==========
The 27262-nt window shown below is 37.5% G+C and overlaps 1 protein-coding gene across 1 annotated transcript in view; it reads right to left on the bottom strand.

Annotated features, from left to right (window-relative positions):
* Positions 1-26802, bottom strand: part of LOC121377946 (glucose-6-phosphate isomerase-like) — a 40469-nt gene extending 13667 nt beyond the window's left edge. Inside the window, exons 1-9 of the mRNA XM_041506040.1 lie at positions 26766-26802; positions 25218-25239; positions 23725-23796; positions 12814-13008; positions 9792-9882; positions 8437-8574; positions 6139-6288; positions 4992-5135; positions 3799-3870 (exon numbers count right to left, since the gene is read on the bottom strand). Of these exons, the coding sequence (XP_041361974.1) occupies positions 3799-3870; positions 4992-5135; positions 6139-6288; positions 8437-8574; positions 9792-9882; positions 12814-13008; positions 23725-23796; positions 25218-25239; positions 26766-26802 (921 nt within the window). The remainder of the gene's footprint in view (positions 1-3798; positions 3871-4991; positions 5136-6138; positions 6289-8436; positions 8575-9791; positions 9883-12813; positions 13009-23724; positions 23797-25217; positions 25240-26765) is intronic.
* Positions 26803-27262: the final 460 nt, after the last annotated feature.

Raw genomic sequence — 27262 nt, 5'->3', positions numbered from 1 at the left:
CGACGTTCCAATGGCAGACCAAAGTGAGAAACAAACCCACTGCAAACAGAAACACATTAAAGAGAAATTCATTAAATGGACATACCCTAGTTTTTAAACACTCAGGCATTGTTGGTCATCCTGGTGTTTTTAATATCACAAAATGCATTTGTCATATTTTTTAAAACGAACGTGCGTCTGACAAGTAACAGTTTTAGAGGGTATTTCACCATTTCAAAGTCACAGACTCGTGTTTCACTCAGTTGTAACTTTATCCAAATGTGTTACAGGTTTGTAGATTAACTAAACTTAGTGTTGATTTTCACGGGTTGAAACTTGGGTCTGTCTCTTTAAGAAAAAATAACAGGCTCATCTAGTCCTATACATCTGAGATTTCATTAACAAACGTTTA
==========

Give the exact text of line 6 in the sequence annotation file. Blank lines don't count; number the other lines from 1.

CGACGTTCCAATGGCAGACCAAAGTGAGAAACAAACCCACTGCAAACAGAAACACATTAAAGAGAAATTCATTAAATGGACATACCCTAGTTTTTAAACACTCAGGCATTGTTGGTCATCCTGGTGTTTTTAATATCACAAAATGCATTTGTCATATTTTTTAAAACGAACGTGCGTCTGACAAGTAACAGTTTTAGAGGGTATTTCACCATTTCAAAGTCACAGACTCGTGTTTCACTCAGTTGTAACTTTATCCAAATGTGTTACAGGTTTGTAGATTAACTAAACTTAGTGTTGATTTTCACGGGTTGAAACTTGGGTCTGTCTCTTTAAGAAAAAATAACAGGCTCATCTAGTCCTATACATCTGAGATTTCATTAACAAACGTTTA